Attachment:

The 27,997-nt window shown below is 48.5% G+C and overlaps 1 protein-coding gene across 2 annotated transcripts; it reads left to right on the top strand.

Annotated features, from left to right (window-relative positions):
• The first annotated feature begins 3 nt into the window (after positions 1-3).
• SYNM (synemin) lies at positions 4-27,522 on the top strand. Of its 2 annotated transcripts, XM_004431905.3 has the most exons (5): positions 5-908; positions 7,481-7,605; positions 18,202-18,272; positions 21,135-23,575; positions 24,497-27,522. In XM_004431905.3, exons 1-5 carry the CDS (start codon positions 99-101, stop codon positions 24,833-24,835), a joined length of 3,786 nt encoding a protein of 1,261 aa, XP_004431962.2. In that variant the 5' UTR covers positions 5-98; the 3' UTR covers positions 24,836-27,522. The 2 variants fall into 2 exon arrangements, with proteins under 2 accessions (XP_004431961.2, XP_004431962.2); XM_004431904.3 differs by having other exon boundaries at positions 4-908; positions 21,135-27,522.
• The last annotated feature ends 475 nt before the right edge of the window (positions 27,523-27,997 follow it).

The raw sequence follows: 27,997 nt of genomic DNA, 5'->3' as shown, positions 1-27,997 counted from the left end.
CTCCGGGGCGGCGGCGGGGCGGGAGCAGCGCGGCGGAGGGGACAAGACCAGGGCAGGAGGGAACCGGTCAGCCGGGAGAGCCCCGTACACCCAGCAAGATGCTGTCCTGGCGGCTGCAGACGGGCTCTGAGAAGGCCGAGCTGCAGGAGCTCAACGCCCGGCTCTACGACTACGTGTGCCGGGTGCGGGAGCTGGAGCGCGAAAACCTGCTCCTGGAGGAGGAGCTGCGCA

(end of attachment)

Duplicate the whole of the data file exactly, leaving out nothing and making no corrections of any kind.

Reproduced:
The 27,997-nt window shown below is 48.5% G+C and overlaps 1 protein-coding gene across 2 annotated transcripts; it reads left to right on the top strand.

Annotated features, from left to right (window-relative positions):
• The first annotated feature begins 3 nt into the window (after positions 1-3).
• SYNM (synemin) lies at positions 4-27,522 on the top strand. Of its 2 annotated transcripts, XM_004431905.3 has the most exons (5): positions 5-908; positions 7,481-7,605; positions 18,202-18,272; positions 21,135-23,575; positions 24,497-27,522. In XM_004431905.3, exons 1-5 carry the CDS (start codon positions 99-101, stop codon positions 24,833-24,835), a joined length of 3,786 nt encoding a protein of 1,261 aa, XP_004431962.2. In that variant the 5' UTR covers positions 5-98; the 3' UTR covers positions 24,836-27,522. The 2 variants fall into 2 exon arrangements, with proteins under 2 accessions (XP_004431961.2, XP_004431962.2); XM_004431904.3 differs by having other exon boundaries at positions 4-908; positions 21,135-27,522.
• The last annotated feature ends 475 nt before the right edge of the window (positions 27,523-27,997 follow it).

The raw sequence follows: 27,997 nt of genomic DNA, 5'->3' as shown, positions 1-27,997 counted from the left end.
CTCCGGGGCGGCGGCGGGGCGGGAGCAGCGCGGCGGAGGGGACAAGACCAGGGCAGGAGGGAACCGGTCAGCCGGGAGAGCCCCGTACACCCAGCAAGATGCTGTCCTGGCGGCTGCAGACGGGCTCTGAGAAGGCCGAGCTGCAGGAGCTCAACGCCCGGCTCTACGACTACGTGTGCCGGGTGCGGGAGCTGGAGCGCGAAAACCTGCTCCTGGAGGAGGAGCTGCGCA